An illegal DVD of actor Suriya’s recent release, 24, was made at PVR Cinemas in Orion Mall, Bangalore. This finding was the result of an analysis of the pirated DVD conducted by Qube Cinema, the digital service provider for the movie. Further, Qube added that this recording was made during the 9:45 am show at Screen 3 on May 6, the day on which the movie was released.
These findings by Qube come in the same week that Tirupur Subramaniam, a distributor and exhibitor, had alleged that most piracy of Tamil movies was carried out in theatres outside of India. Subramaniam had also added that Tamil movie producers were unfairly singling out smaller theatres, while larger multiplexes seem to get favoured treatment from them.
Qube uses a technology called Forensic watermarking in its analysis. The technology employs an invisible identifying code that is unique to each theatre where the movie is played. The original source of any copy of a movie can be ascertained by running it through a forensic watermark detector.
Speaking to Silverscreen, Senthil Kumar, the co-founder of Qube said that “The pirate has no way of seeing this code when they copy the movie. But, the detection software will identify the screen at which it was filmed as well as the time at which it was filmed.” When asked about the odds of the detection results being wrong, he replied saying “It is impossible for the detection to go wrong. It can fail to detect the code in extremely rare cases, but if the code is detected, there is no way the identification of theatre can go wrong. All the theatres that comply with the Digital Cinema Initiative have a common standard.”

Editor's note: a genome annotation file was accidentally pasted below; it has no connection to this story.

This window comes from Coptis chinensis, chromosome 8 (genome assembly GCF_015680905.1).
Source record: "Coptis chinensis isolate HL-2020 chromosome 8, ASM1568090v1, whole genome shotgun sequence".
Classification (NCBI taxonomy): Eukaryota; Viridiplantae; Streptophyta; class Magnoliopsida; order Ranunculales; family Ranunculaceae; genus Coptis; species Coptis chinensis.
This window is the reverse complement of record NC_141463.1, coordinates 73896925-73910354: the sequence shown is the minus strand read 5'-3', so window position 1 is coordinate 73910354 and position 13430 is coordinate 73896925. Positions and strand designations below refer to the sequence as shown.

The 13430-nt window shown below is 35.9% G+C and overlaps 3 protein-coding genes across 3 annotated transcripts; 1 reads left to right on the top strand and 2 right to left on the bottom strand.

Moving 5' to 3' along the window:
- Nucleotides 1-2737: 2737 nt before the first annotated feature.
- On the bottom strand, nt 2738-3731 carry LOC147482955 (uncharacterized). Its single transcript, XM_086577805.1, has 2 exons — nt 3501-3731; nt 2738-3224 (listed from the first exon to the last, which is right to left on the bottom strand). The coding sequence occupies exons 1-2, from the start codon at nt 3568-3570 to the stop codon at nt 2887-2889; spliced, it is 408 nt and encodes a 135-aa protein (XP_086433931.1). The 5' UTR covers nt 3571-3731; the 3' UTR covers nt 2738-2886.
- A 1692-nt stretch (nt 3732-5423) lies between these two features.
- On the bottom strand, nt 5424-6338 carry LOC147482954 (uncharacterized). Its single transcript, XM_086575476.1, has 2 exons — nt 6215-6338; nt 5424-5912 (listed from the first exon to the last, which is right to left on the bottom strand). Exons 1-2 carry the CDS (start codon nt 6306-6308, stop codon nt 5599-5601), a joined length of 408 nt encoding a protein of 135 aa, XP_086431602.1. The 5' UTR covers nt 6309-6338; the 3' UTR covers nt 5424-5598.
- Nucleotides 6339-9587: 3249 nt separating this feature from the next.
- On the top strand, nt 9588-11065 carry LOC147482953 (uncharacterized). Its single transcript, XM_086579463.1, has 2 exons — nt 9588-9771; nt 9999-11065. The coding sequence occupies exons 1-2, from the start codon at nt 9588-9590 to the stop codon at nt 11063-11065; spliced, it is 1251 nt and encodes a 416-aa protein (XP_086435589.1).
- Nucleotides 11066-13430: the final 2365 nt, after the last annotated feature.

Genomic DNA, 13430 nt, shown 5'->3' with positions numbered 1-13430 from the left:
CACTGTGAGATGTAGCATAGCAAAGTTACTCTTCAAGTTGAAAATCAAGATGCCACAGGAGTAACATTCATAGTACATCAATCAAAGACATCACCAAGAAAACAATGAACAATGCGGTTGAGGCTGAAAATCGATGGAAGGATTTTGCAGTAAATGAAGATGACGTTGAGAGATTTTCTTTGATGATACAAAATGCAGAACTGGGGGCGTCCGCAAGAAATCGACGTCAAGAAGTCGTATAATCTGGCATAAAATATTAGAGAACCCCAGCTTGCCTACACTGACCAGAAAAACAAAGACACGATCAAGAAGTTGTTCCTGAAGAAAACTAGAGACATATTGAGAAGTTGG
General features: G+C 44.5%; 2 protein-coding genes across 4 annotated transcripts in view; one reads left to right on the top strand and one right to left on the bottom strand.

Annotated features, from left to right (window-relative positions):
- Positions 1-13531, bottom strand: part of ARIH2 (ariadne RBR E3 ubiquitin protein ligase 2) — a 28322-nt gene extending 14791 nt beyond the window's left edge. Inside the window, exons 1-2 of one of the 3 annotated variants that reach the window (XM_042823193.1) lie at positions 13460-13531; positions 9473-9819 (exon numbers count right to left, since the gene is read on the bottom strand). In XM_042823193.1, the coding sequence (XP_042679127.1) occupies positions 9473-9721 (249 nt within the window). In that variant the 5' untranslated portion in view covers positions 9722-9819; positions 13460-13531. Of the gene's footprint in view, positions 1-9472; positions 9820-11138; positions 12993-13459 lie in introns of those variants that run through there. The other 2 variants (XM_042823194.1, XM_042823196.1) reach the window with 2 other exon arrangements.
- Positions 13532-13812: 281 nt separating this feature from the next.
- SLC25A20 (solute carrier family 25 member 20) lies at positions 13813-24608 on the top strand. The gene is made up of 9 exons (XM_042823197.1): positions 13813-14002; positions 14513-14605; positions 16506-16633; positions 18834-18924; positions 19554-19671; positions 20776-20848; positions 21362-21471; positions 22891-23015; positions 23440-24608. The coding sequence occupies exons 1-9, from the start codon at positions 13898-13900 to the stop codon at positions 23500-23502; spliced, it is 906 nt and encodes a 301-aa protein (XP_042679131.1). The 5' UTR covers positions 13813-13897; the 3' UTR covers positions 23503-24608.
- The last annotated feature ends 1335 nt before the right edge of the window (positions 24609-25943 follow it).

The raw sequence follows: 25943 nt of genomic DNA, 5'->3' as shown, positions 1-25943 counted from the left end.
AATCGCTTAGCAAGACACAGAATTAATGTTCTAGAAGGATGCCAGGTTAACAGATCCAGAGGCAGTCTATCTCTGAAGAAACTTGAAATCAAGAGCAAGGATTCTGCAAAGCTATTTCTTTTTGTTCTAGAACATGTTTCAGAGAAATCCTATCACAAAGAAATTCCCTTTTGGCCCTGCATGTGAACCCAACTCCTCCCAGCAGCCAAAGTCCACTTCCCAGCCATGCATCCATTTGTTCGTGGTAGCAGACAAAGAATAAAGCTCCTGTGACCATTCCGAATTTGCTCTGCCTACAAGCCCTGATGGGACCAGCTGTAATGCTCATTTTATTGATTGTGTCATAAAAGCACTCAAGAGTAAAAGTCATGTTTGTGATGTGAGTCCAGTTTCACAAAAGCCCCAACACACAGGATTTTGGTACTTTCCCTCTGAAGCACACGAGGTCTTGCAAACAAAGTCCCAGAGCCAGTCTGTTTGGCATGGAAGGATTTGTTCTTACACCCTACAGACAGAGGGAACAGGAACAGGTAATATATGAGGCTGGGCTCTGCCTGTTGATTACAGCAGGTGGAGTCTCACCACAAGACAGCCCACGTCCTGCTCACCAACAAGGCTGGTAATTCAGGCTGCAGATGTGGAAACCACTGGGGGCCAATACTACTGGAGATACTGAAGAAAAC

Subsequently, Sakthi Velan, head of distribution at Dream Factory, tweeted that the company had cancelled the digital licence of Chennai PVR.
— b.sakthivelan (@sakthivelan_b) 13 May 2016
KE Gnanavel Raja, the head of Studio Green, the production house behind 24, has announced plans to go on an indefinite hunger-strike at the producers’ council from 5pm today to protest the piracy of his movie.
Responding to the findings, PVR Cinemas said that they were investigating the issue.